For the last few days, my attention has been caught up in the “notebook problem.” Yes, Ebola has now been found in America; ISIS continues its reign of terror; the drought in the western United States has become dire for farmers and anyone with a lawn; and racial unrest in Ferguson boils over every night as darkness falls. Yet, here I am worried about notebooks. I guess it is about how I obsess over those other things that makes me concerned about my notebooks because it is in my notebooks that I mull over the state of the world, the way we live now, the future and the past and of course, the present.
As the world turns, I compulsively write. I note. I get down the words and phrases I hear. I record the drama and the comedy. I cannot stop my hands on the keyboard or from moving across a page. Last month, I wrote more than 17,000 words and 27 single-spaced pages in a file on my computer called “Chronicle,” but is, in fact, my journal. None of that material saw publication, and I would not want it to, but every word was necessary to my sanity. So 17,000 words on top of essays, reports, emails, memos, teaching materials, and class notes that did see the light of publication in some form. I write this by way of proving that keeping a notebook is essential to my life, the way I make sense of an increasingly nonsensical world.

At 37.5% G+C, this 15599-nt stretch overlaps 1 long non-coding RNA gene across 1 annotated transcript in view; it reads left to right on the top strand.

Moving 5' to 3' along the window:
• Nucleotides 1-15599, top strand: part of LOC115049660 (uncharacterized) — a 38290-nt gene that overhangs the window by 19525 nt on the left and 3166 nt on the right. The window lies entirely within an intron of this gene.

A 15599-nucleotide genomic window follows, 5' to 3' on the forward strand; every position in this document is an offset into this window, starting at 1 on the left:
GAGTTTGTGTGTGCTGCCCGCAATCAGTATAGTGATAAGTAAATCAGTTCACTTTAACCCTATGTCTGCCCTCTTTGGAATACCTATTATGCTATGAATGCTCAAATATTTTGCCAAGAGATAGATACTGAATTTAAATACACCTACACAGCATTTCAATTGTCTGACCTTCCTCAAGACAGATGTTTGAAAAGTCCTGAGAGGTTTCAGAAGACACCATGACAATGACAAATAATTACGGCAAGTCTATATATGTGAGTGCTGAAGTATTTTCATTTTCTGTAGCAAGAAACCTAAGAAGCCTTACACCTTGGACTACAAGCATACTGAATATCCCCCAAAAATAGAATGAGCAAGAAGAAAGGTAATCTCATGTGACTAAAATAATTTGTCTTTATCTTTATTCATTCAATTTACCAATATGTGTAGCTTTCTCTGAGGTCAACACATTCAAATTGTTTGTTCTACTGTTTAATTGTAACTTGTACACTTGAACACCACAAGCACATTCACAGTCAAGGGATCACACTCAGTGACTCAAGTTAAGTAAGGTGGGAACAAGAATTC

So what is the problem? The computer file and 17,000 words are not enough.
First, I am in love with the feeling of a medium-nib fountain pen moving across a fresh page. I love the cursive spin of the words, something I first learned in second grade. I love a school composition notebook, with its black and white speckled cover in all its infinite varieties of college-ruled, wide-ruled, assorted colors in that traditional speckled pattern, or even a few I picked up in Santa Barbara from Chaucer’s Books that are called “Decomposition Books” because they are made entirely of recycled material. I love my reporter’s notebooks, suitable for notes and lists and quick jots. I love legal pads for class notes, and especially love the ones made out of recycled paper that soak of the dark blue or black ink spilling from the aforementioned fountain pen. I love typing, my fingers flying across the keyboard stacking up words on words on words.
Writing instruments—yes, I love the laptop computer, so portable, so convenient. And let’s break down the fountain pen fetish: I have three cheap Schaeffer’s that tend to leak when left in my leather satchel, so they camp out on my desk in a cup. They are utilitarian and get the job done, but are not my first choice. I have three Waterman’s that work best on the recycled paper. I have a rich-looking Cartier, black and silver and ready for speed, but with a very small ink tube that limits its mileage.
I am left-handed, which means that most writing instruments, desks, and other minutiae of the writing life are not designed for me, but I make do. I tend to grip my pens too firmly, and therefore, I suffer from painful writer’s cramp after only a page or two. If I persist for an hour, my hand will loosen up and I’m fine, but when I first start out, it is slow, painful going. This is why I’ve gravitated to the keyboard for all my writing recently. I take notes in the reporter’s notebook, a kind of shorthand that I can later expand into full, typewritten notes. But I miss the swirl of the pen across the page, crafting sentence after sentence, slow and steady and considered.